Boston Celtics

Celtics-Pacers: Keys to the game

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Celtics-Pacers: Keys to the game

BOSTON When it comes to winning in the NBA, there's always a price to be paid. One of the drawbacks in Boston's 91-83 comeback win over Orlando on Thursday was that it meant extending the minutes of core guys like Kevin Garnett.

"It was a tough call for me," said C's coach Doc Rivers, pointing towards tonight's game against Indiana as one of the reasons the choice to extend Garnett's playing time was not an easy one to make. "He wanted to stay in so we allowed him to."

Garnett wasn't alone.

Paul Pierce wound up playing a season-high 44 minutes which included him seeing floor action in all but 23 seconds of the second half.

With a tough, well-rested Indiana Pacers team that arrived in Beantown Thursday afternoon, the C's might have to tap into their bench earlier and more often than usual.

That may not necessarily be a bad thing when you consider how so many of the Celtics' role players stepped up on Thursday, making the most of their opportunity to play meaningful minutes in the absence of starters Rajon Rondo (wrist), Ray Allen (ankle) and Jermaine O'Neal (knee).

It was the kind of victory that bodes well for a team with lots of new faces still trying to figure out how they fit in with the current core.

"It should give us tremendous confidence," Pierce said. "Especially with guys hurt. You got key - key! - guys hurt. Jermaine (O'Neal) was huge the first game guarding Dwight (Howard); our all-star point guard (Rondo), our all-star two-guard (Allen) everything was in the makings for us to lay down (against the Pacers) and get ready for (tonight)."

But they didn't.

Rather than fold, they found a way to escape with an improbable win.

But the success of Thursday night will do them little good against a Pacers squad that already has two wins in as many games against the Celtics this season.

"We owe them," said C's forward Brandon Bass. "They beat us in our place. We went there, they beat us. We just owe them. We gotta come out with the same defensive intensity we had (on Thursday) and get the win."

Here are some of the things to keep tabs on as the Celtics seek a fourth straight win that would bring them back to having a .500 record.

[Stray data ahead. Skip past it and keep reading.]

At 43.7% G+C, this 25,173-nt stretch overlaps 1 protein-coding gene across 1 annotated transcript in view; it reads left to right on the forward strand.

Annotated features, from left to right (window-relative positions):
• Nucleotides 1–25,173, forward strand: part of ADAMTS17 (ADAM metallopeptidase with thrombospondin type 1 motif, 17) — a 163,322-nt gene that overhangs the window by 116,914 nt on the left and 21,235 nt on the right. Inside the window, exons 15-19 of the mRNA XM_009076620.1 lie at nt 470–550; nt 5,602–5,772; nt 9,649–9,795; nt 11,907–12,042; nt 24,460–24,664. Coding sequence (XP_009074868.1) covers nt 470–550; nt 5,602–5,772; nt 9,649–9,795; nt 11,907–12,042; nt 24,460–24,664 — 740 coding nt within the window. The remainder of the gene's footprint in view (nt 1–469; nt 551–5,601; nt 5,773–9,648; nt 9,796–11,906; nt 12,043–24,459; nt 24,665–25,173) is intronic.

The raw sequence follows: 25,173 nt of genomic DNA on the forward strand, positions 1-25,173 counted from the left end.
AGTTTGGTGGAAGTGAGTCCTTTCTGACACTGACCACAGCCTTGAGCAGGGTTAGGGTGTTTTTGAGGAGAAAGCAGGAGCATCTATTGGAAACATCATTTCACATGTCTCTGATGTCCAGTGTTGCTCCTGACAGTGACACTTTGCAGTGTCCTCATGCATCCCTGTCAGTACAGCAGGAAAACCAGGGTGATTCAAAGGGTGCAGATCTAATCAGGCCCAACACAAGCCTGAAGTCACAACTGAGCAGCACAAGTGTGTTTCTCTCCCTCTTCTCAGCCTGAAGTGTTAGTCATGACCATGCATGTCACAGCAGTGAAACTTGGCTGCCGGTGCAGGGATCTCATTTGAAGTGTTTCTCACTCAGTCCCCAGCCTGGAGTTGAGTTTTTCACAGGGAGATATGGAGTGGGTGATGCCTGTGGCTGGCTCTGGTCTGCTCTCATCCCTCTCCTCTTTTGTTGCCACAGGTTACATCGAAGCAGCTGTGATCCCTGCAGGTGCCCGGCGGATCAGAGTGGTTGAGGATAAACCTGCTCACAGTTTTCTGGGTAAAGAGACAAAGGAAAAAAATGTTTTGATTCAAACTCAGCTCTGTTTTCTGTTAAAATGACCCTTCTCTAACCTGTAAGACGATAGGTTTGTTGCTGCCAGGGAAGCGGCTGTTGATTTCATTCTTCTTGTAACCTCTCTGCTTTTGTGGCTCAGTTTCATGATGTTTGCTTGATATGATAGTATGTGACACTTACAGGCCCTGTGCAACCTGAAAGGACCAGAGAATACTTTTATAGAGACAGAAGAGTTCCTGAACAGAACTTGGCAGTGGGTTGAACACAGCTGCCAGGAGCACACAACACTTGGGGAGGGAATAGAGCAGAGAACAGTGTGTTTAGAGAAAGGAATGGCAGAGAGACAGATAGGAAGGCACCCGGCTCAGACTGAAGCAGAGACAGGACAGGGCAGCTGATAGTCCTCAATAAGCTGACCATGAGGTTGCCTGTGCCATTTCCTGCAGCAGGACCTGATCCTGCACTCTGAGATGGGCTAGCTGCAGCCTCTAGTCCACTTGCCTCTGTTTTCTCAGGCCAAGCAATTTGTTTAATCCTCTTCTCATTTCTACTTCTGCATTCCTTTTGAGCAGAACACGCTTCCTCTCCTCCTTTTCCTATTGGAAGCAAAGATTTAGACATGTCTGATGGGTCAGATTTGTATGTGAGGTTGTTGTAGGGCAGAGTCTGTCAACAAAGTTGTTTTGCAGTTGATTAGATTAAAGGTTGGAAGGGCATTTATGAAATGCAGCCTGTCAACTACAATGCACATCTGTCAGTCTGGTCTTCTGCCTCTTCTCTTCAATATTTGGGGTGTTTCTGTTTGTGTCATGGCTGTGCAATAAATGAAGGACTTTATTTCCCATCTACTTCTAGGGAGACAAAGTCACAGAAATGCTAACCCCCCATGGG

WHAT TO LOOK FOR: Dead legs have to be a huge concern for the Celtics tonight. The best indicator of this is usually in how a team shoots from the field. Jumpers don't have the same lift, and lay-ups tend to roll in and out more often. That becomes an even bigger deal tonight against an Indiana team that's ranked No. 1 in the NBA in field goal percentage defense (41.2 percent).

MATCHUP TO WATCH: Paul Pierce vs Danny Granger. It's obvious that Pierce is feeling like his old self -- and not just old -- lately. During the C's three-game winning streak, Pierce has averaged 25.7 points, nine assists and 6.3 rebounds in addition to playing solid defense. "I am starting to get my legs back. I am playing better basketball," Pierce said. Granger has also picked his game up recently, averaging 19.3 points and 5.7 rebounds in Indiana's last three games.

PLAYER TO WATCH: Indiana's Roy Hibbert is arguably the second-best center in the East behind Dwight Howard, but poses a different -- and in some ways, tougher -- matchup problem. Unlike Howard who relies heavily on his strength and athleticism, Hibbert's length is what will give the Celtics problems. Don't be surprised that if Jermaine O'Neal (left knee) can't play, C's Doc Rivers goes with rookie Greg Stiemsma as the starting center instead of having Brandon Bass start at power forward and sliding Kevin Garnett over to defend Hibbert. To the C's credit, they have made things tough for Hibbert offensively in both games this season. In each of the two matchups, the 7-foot-2 center shot 5-for-15 from the field.

STAT TO TRACK: If the Celtics are to have a real shot at winning tonight, they have to keep the Pacers off the offensive boards. Indiana won the second-chance points game by 14 in each of the two previous games. But the Celtics have hope that they can turn it around, especially against an Indiana that has been outscored each of the last three games in second-chance points, something that had not occurred at any point prior.